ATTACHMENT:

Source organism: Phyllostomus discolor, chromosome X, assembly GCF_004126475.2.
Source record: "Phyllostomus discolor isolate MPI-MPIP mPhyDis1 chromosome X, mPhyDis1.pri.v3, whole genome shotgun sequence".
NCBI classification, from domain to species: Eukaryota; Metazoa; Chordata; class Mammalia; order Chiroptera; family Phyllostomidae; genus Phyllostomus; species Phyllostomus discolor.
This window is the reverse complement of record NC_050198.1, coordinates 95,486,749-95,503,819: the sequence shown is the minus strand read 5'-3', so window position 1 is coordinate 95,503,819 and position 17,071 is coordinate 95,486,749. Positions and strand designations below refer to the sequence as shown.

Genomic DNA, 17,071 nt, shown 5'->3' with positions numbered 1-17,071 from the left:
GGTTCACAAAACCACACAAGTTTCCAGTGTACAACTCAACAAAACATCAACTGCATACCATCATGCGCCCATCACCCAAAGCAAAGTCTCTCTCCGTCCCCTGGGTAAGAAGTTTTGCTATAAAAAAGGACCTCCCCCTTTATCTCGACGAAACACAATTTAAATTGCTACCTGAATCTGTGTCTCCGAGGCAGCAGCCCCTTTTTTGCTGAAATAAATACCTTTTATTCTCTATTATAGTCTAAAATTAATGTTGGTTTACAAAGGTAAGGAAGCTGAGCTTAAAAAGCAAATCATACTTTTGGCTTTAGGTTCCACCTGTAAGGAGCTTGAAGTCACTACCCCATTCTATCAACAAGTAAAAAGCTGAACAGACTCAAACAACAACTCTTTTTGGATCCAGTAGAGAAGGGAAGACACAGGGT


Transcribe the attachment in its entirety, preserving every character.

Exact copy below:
Source organism: Phyllostomus discolor, chromosome X, assembly GCF_004126475.2.
Source record: "Phyllostomus discolor isolate MPI-MPIP mPhyDis1 chromosome X, mPhyDis1.pri.v3, whole genome shotgun sequence".
NCBI classification, from domain to species: Eukaryota; Metazoa; Chordata; class Mammalia; order Chiroptera; family Phyllostomidae; genus Phyllostomus; species Phyllostomus discolor.
This window is the reverse complement of record NC_050198.1, coordinates 95,486,749-95,503,819: the sequence shown is the minus strand read 5'-3', so window position 1 is coordinate 95,503,819 and position 17,071 is coordinate 95,486,749. Positions and strand designations below refer to the sequence as shown.

Genomic DNA, 17,071 nt, shown 5'->3' with positions numbered 1-17,071 from the left:
GGTTCACAAAACCACACAAGTTTCCAGTGTACAACTCAACAAAACATCAACTGCATACCATCATGCGCCCATCACCCAAAGCAAAGTCTCTCTCCGTCCCCTGGGTAAGAAGTTTTGCTATAAAAAAGGACCTCCCCCTTTATCTCGACGAAACACAATTTAAATTGCTACCTGAATCTGTGTCTCCGAGGCAGCAGCCCCTTTTTTGCTGAAATAAATACCTTTTATTCTCTATTATAGTCTAAAATTAATGTTGGTTTACAAAGGTAAGGAAGCTGAGCTTAAAAAGCAAATCATACTTTTGGCTTTAGGTTCCACCTGTAAGGAGCTTGAAGTCACTACCCCATTCTATCAACAAGTAAAAAGCTGAACAGACTCAAACAACAACTCTTTTTGGATCCAGTAGAGAAGGGAAGACACAGGGT